In the work of Hamza-Lup and Goldbach, the authors developed a visuo-haptic training tool designed as a gamified scenario (Hamza-Lup and Goldbach, 2021). It was designed to facilitate students’ comprehension of abstract physics concepts, particularly those related to electromagnetism and the fundamental Lorentz force. When a charged particle travels through electric and magnetic fields, this force describes the interaction it encounters. In this study, undergraduate students with non-physics backgrounds volunteered, and they were placed into three groups: the control group, the visuo-haptic group, and the visual group. The control group used only traditional teaching methods. In contrast, the visuo-haptic group used the simulator with haptic feedback features, while the visual group engaged with the simulator without this kinesthetic component. The study’s results showed that the students in the visuo-haptic group not only did better on tests but also showed how advanced visual-haptic interfaces might be able to keep students interested and help them learn more effectively.

A comprehensive review by Crandall and Karadogan emphasizes the pedagogical effectiveness of haptic systems in learning, exploring how these technologies can be designed to align with cognitive theories like Cognitive Load and Embodied Cognition (Crandall and Karadoğan, 2021). This study explores the subtle influence of haptic design on learning effectiveness and suggests optimal strategies for creating haptic simulations. Moreover, a study by DeCoito underscores the transformative potential of digital media in conveying the dynamic and historical development of science, presenting it as a product of its sociocultural context DeCoito (2020). DeCoito showed that using explicit-reflective teaching along with digital tools like scientific timelines and video games helped students understand nature of science concepts better, such as how it is tentative, durable, and self-correcting, and how creativity and sociocultural factors affect scientific inquiry.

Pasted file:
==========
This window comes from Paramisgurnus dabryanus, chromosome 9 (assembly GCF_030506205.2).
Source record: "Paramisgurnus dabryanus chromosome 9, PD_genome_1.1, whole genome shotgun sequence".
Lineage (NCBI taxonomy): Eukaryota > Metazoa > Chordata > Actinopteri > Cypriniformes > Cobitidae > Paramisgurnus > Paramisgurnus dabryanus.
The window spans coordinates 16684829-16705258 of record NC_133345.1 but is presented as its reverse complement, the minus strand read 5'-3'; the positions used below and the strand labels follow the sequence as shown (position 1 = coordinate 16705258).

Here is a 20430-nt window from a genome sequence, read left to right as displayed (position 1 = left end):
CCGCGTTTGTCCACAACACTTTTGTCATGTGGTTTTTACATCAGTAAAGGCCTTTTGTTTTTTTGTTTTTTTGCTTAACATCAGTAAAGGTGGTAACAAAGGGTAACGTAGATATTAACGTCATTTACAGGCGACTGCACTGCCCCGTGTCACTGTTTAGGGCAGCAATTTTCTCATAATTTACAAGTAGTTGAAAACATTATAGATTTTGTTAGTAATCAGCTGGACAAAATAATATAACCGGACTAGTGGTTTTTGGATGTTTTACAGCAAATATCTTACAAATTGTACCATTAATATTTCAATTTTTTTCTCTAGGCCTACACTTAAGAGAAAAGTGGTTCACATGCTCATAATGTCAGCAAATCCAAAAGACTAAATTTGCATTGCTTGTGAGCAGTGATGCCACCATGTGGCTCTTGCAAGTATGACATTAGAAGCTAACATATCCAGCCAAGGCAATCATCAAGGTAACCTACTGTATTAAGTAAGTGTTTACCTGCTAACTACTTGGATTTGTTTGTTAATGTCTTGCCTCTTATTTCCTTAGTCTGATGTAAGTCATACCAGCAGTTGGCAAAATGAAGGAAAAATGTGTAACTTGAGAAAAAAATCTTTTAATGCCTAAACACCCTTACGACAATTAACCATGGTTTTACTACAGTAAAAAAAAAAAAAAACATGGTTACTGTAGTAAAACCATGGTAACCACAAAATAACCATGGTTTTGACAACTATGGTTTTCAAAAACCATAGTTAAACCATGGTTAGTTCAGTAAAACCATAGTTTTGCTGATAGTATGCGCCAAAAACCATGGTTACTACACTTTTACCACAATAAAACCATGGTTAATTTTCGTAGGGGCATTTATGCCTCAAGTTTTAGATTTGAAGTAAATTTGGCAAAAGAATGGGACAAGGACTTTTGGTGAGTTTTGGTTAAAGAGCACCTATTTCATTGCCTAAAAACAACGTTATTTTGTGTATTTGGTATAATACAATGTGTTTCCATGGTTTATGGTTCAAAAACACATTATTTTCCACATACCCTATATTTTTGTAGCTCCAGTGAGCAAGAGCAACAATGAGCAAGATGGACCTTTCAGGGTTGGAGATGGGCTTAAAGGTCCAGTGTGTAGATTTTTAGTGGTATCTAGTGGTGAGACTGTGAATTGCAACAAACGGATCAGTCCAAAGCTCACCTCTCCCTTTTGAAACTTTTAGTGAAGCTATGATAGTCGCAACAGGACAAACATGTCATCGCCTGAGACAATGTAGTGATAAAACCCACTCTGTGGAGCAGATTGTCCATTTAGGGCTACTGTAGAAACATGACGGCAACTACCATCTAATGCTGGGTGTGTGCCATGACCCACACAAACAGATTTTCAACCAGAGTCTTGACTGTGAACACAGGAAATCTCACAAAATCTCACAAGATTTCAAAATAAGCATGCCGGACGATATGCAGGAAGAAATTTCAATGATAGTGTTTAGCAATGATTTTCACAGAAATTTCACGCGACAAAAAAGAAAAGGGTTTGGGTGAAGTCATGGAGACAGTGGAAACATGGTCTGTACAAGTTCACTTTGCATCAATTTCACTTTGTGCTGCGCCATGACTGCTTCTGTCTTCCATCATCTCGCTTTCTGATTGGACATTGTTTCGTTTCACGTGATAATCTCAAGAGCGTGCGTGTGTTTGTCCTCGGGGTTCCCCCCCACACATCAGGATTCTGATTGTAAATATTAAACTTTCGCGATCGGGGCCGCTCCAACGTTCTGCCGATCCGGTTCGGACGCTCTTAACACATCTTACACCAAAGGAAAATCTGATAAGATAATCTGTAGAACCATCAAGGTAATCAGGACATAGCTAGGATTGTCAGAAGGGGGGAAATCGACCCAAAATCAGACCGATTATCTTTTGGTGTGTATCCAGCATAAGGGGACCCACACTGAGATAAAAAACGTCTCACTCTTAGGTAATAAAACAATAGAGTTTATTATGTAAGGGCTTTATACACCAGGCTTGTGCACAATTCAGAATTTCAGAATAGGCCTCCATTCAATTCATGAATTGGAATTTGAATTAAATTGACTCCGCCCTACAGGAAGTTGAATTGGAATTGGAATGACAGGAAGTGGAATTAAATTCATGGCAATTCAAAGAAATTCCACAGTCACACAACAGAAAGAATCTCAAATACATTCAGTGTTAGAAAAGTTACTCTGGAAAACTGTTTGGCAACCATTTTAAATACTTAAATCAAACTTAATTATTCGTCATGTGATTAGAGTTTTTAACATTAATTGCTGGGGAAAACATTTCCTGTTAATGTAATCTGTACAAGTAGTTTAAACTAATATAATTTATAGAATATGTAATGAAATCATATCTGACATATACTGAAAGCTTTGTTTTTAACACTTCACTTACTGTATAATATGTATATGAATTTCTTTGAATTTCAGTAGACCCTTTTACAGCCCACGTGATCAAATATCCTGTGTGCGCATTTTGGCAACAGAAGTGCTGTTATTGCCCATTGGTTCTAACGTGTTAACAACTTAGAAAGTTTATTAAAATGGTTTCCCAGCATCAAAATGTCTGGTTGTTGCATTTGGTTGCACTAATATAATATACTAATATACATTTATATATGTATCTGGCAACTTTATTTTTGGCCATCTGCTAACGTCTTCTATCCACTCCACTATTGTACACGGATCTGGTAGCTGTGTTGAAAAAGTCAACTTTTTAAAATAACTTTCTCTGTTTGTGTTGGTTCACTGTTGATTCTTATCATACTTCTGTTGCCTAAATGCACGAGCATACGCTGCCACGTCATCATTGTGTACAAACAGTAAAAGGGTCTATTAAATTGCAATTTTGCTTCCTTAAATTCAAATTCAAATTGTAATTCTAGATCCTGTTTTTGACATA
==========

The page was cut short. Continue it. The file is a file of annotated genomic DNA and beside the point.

The authors’ earlier research mostly looked at the technical progress and immediate educational effects of visuo-haptic simulators (Neri et al., 2015; Shaikh et al., 2017; Neri et al., 2018; Neri et al., 2020). These works have laid a foundational understanding of how kinesthetic and visual feedback can synergize to improve learners’ grasp of complex physics concepts. Our research builds upon these studies, not only exploring the technical and pedagogical efficacy of visuo-haptic simulators but also extending the investigation into user satisfaction and its role in the effectiveness of learning tools. This approach aligns with the emerging recognition within the field of educational technology that learner engagement and satisfaction are critical components of successful educational experiences.

Furthermore, this study employs an enhanced survey methodology to measure user satisfaction with multi-modal applications. This survey could provide researchers with a better understanding of the qualitative aspects of learning with visuo-haptic simulators. This focus on user experience and satisfaction proposes that the effectiveness of educational simulators extends beyond cognitive outcomes to include engagement and emotional responses.

3 Materials and methods